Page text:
Elizabeth Gilbert, of Eat, Pray, Love fame, is back at fiction after more than 13 years, with this interesting and gorgeously written book about Alma Whittaker, a female botanist of the 19th century. The book follows Alma from before her birth with the rise of her father (an early American botany baron), through her nine decades of life; following her passions, intellectual interests, frustrations, jealousies, loves, heart break, and gradual accumulation of wisdom. I found the writing to be intricate and detailed, and the book appealed to my fondness for beautiful prose and character driven arcs. The plot experiences a multitude of twists and turns, up and down with no satisfactory resolutions to many of the story lines, which to some could be frustrating, but I found to be a very accurate depiction of the real experiences of an individual over a lifetime. At the end I felt as though I had come to know Alma Whittaker more thoroughly than almost any character I've encountered.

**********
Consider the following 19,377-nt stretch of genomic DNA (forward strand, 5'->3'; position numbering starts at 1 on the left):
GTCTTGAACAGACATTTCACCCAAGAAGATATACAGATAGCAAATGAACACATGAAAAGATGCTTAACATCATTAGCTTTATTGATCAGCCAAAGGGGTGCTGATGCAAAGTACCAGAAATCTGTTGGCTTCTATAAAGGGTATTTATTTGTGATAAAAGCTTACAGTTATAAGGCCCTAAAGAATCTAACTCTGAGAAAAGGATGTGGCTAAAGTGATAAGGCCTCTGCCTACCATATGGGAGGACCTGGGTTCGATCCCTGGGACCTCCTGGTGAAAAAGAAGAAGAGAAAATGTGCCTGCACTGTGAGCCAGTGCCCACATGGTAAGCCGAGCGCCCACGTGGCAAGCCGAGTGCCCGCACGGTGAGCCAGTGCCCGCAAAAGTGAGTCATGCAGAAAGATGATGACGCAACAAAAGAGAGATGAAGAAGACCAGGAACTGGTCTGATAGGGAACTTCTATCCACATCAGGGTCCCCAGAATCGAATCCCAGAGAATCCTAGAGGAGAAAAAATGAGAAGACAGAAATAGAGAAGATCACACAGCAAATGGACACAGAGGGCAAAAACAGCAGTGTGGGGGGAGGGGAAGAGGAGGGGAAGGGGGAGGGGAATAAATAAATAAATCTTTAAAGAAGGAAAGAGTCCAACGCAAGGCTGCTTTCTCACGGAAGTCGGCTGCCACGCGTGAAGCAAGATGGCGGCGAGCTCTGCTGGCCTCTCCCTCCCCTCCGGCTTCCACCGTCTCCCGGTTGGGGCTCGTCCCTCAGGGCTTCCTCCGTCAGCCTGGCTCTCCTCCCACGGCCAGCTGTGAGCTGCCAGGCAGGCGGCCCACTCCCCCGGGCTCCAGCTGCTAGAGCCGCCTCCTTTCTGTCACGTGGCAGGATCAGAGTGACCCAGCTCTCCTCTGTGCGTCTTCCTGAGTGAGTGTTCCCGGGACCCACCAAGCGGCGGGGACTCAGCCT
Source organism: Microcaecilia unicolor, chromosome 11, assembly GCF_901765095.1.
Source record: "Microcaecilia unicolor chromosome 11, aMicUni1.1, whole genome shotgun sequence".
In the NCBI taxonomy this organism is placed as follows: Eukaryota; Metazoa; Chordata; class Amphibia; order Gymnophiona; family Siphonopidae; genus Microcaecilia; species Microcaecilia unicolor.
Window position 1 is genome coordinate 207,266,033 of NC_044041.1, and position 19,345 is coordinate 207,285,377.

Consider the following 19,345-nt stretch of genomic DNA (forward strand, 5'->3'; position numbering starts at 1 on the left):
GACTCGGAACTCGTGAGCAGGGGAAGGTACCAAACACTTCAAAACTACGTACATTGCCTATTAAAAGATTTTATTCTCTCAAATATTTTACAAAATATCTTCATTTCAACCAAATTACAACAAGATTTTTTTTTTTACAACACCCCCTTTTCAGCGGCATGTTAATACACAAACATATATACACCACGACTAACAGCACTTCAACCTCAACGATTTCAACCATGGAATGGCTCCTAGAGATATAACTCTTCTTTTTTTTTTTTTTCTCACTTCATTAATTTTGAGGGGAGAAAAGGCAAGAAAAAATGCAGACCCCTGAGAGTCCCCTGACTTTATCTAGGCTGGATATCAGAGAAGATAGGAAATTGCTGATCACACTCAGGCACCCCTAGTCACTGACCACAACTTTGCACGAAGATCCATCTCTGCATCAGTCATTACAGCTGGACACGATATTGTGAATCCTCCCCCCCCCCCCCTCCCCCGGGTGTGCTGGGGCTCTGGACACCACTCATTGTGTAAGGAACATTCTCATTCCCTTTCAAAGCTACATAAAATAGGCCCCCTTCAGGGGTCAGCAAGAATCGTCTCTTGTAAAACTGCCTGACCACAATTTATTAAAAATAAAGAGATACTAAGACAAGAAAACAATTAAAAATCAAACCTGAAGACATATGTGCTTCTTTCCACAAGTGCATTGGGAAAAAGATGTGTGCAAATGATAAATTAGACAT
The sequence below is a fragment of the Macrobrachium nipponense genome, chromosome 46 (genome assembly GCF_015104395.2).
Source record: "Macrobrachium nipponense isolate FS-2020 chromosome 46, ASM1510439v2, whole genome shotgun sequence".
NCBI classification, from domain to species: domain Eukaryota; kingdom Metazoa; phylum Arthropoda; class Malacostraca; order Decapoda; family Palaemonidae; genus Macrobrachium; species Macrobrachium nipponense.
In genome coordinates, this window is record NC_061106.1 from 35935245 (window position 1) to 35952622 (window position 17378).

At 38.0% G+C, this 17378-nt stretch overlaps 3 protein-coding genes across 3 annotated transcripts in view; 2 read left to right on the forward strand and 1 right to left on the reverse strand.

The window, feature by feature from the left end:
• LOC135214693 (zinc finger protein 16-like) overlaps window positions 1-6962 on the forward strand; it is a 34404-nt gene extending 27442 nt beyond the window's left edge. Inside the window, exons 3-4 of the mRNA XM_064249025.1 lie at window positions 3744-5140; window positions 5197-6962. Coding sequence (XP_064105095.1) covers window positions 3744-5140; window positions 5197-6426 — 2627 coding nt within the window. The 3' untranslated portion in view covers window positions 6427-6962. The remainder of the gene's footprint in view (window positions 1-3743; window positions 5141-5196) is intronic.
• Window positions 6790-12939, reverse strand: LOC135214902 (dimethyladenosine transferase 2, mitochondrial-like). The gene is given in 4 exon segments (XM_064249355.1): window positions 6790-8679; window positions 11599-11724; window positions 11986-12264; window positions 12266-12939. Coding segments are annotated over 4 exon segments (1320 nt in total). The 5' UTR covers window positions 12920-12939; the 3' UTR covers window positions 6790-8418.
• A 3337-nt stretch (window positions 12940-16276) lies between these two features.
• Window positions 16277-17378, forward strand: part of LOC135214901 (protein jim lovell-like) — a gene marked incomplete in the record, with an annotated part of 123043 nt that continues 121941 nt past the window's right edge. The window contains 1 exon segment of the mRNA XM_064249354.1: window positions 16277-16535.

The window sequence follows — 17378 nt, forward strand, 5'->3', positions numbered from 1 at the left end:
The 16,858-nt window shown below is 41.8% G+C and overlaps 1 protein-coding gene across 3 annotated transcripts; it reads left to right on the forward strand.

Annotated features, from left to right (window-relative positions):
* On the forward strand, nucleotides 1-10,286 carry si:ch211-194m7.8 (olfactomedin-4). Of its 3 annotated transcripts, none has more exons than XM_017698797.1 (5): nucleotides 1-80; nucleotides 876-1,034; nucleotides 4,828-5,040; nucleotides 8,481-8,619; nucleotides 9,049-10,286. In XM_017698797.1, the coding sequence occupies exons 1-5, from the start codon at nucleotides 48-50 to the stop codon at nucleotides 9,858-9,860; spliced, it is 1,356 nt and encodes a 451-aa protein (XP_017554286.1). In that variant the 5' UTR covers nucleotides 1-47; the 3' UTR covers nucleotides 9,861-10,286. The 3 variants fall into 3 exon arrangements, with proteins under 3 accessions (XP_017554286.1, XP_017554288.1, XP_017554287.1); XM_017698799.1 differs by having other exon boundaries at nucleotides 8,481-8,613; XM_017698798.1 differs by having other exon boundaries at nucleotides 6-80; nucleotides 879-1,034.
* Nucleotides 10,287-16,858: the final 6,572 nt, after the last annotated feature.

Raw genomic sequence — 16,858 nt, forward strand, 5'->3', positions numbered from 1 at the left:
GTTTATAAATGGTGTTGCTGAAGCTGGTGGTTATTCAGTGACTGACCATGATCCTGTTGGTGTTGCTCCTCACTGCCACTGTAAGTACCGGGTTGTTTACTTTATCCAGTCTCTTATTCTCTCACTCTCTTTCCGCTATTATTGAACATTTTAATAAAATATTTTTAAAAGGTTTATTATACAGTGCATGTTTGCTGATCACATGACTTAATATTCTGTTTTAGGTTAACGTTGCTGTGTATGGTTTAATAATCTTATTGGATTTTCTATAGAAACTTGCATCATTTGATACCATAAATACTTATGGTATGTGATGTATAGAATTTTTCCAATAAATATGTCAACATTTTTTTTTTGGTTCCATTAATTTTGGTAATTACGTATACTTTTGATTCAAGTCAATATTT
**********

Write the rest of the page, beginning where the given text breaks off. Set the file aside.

Gilbert's historical and scientific research is fascinating, and her descriptions are exquisite. The book follows the amazing transformations in scientific understanding of the 19th century and raises, through both the scientific and interpersonal plots lines, many interesting philosophical ideas and questions. For someone looking for a satisfying plot line this will be a frustrating read, but for someone looking to really know a character in this interesting time period you will come away with a dear friend.


Blotto, Twinks and the Ex-King's Daughter

Blotto, Twinks and the Ex-King's Daughter
Simon Brett
Felony & Mayhem Press, 2011. 211 pages. Mystery.